Where the mind is without fear and the head is held high; Where knowledge is free; Where the world has not been broken up into fragments by narrow domestic walls; Where words come out from the depth of truth; Where tireless striving stretches its arms towards perfection; Where the clear stream of reason has not lost its way into the dreary desert sand of dead habit; Where the mind is led forward by thee into ever-widening thought and action Into that heaven of freedom, my Father, let my country awake. -Rabindranath Tagore

Where the Mind is Without Fear

Where the Mind is Without Fear
signed 'Rabindranath Tagore' (center)
ink on paper
14 x 9¾ in. (35.6 x 25 cm.)
Executed circa 1910
Formerly from the collection of Nandalal Bose
Thence by descent


Freedom is the essence of life

Freedom is the very essence of life, the life which is ever creating innumerable forms in line, and color, sound and movement, in our inner thoughts, in our outer actions and our physical environment [...] It is an insult to his humanity, if man fails to invoke in his mind a definite image of his own ideal self, of his ideal environment, which it is his mission to reproduce externally. It is the highest privilege of man to be able to live in his own creation. (R. Tagore, quoted in R. S. Kumar, ed., The Last Harvest, Ahmedabad, 2011, p. 22)

Rabindranath Tagore led by example. His approach to life, his graciousness, dignity, fearless universal humanism and true understanding of social responsibility is as inspiring and timely as it was during his lifetime. Today, the world remembers him primarily as the first Asian to win the Noble Prize in Literature in 1913. This achievement alone stands as testament for an extraordinary life, but Tagore was much more than a Noble Laureate -- he was the very embodiment of cultural awakening and is as much a national figure, influential in shaping modern India as Gandhi.

Tagore grew up in a family of reformers and patriots, his father Debendranath Tagore was a leader of the Brahmo Samaj and his family was famous for debating ideas on religion, politics and literature. Throughout his life he travelled extensively, exchanging ideas with the greatest minds of his time. Besides being a poet, he was a novelist, a writer of short stories and plays, a composer, an essayist, a philosopher and a painter. "Through his novels and plays, he connected his readers with the political and cultural issues of his time; through his music, he connected his listeners with nature and their own inner world; and as an activist, educationalist and environmentalist, he tried to change their attitude towards the world they lived in and tried to enhance their sense of human dignity." (R. S. Kumar, ed., The Last Harvest, Ahmedabad, 2011, p. 10)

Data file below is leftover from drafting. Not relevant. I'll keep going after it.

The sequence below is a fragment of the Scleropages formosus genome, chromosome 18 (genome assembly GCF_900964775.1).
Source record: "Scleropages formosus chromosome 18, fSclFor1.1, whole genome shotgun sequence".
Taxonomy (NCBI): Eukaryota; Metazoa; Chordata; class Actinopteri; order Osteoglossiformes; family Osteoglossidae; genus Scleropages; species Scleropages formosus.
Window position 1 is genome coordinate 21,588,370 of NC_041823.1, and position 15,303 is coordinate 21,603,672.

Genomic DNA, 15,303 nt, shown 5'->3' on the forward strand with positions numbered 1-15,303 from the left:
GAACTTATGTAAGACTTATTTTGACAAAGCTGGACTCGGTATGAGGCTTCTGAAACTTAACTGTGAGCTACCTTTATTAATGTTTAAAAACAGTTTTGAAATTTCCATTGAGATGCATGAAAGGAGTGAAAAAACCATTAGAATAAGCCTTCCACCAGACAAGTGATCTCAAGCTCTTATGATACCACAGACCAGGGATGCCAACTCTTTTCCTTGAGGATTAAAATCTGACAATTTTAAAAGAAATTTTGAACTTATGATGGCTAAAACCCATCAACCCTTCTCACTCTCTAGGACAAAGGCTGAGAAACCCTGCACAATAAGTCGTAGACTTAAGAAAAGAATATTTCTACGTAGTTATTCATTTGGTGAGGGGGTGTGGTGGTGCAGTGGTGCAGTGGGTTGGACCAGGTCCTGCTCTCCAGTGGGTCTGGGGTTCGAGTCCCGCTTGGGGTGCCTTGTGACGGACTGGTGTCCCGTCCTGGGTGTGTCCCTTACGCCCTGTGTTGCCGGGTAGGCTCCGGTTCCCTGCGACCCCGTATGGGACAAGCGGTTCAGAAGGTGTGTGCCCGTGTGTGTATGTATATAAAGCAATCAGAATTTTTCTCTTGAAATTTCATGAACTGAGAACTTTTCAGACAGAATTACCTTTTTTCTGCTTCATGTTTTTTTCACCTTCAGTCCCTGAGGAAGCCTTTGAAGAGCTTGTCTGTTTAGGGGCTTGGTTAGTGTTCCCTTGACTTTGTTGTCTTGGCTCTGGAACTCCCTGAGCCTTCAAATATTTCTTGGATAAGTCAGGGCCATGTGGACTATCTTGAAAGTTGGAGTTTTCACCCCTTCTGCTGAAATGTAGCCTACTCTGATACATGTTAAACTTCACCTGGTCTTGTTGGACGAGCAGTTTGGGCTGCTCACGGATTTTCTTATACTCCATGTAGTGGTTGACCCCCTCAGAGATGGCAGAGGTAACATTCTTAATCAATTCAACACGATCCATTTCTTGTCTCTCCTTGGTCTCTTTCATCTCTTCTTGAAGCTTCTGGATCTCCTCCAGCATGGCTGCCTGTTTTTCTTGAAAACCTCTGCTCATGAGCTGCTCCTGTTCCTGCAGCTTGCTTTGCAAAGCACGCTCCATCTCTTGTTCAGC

Tagore's vision of the world is eloquently expressed in his poem "Where the mind has no fear" originally printed in the Gitanjali, his most famous collection of poems. For Tagore, as Amartya Sen explains, "[...] it was of the highest importance that people be able to live, and reason, in freedom. His attitudes toward politics and culture, nationalism and internationalism, tradition and modernity, can all be seen in the light of this belief.

His qualified support for nationalist movements-and his opposition to the unfreedom of alien rule-came from this commitment. So did his reservations about patriotism, which, he argued, can limit both the freedom to engage ideas from outside 'narrow domestic walls' and the freedom also to support the causes of people in other countries. Rabindranath's passion for freedom underlies his firm opposition to unreasoned traditionalism, which makes one a prisoner of the past (lost, as he put it, in 'the dreary desert sand of dead habit')." (A. Sen, 'Tagore and His India', as published at www.nobleprize.org)

First published in Bengali in 1910, the poems of Gitanjali were translated and later published in English in 1912-13 with the support of W. B. Yeats and Ezra Pound. Tagore's concept of freedom awakened the world to a new consciousness, passionately described by Yates in his introduction, "I have carried the manuscript of these translations about with me for days, reading it in railway trains, or on the top of omnibuses and in restaurants, and I have often had to close it lest some stranger would see how much it moved me. These lyrics -- which are in the original, my Indians tell me, full of subtlety of rhythm, of untranslatable delicacies of colour, of metrical invention -- display in their thought a world I have dreamed of all my life long. The work of a supreme culture, they yet appear as much the growth of the common soil as the grass and the rushes." (W. B. Yeats, 'Introduction', Gitanjali, London, 1913, pp. xiii-xiv)

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